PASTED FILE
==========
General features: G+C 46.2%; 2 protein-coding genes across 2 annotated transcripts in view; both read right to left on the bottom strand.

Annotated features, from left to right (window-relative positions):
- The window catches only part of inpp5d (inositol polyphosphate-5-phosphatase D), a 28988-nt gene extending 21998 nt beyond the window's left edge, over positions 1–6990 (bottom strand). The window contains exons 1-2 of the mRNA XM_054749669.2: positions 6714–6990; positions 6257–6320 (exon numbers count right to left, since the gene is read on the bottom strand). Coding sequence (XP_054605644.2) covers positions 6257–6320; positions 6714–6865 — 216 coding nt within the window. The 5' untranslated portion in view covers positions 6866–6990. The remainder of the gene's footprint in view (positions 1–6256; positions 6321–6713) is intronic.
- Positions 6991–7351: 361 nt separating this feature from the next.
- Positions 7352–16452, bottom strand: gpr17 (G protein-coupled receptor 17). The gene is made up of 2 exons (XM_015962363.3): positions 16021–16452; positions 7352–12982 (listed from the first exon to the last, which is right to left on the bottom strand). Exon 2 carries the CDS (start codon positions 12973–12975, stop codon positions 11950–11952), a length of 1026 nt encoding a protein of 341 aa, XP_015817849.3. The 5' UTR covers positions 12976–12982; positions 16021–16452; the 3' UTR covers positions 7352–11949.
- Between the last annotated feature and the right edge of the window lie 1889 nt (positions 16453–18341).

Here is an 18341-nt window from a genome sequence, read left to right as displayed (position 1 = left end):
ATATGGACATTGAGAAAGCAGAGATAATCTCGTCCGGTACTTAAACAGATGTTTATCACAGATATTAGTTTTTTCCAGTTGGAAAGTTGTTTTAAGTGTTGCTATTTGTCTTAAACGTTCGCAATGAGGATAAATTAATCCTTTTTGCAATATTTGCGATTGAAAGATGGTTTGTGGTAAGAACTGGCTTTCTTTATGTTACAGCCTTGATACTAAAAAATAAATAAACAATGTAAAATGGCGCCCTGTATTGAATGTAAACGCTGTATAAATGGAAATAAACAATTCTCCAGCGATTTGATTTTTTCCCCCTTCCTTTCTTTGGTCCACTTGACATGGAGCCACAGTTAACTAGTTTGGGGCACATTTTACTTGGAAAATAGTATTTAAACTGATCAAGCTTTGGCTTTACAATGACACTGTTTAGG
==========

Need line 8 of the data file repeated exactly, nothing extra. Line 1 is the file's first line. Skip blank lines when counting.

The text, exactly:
ATATGGACATTGAGAAAGCAGAGATAATCTCGTCCGGTACTTAAACAGATGTTTATCACAGATATTAGTTTTTTCCAGTTGGAAAGTTGTTTTAAGTGTTGCTATTTGTCTTAAACGTTCGCAATGAGGATAAATTAATCCTTTTTGCAATATTTGCGATTGAAAGATGGTTTGTGGTAAGAACTGGCTTTCTTTATGTTACAGCCTTGATACTAAAAAATAAATAAACAATGTAAAATGGCGCCCTGTATTGAATGTAAACGCTGTATAAATGGAAATAAACAATTCTCCAGCGATTTGATTTTTTCCCCCTTCCTTTCTTTGGTCCACTTGACATGGAGCCACAGTTAACTAGTTTGGGGCACATTTTACTTGGAAAATAGTATTTAAACTGATCAAGCTTTGGCTTTACAATGACACTGTTTAGG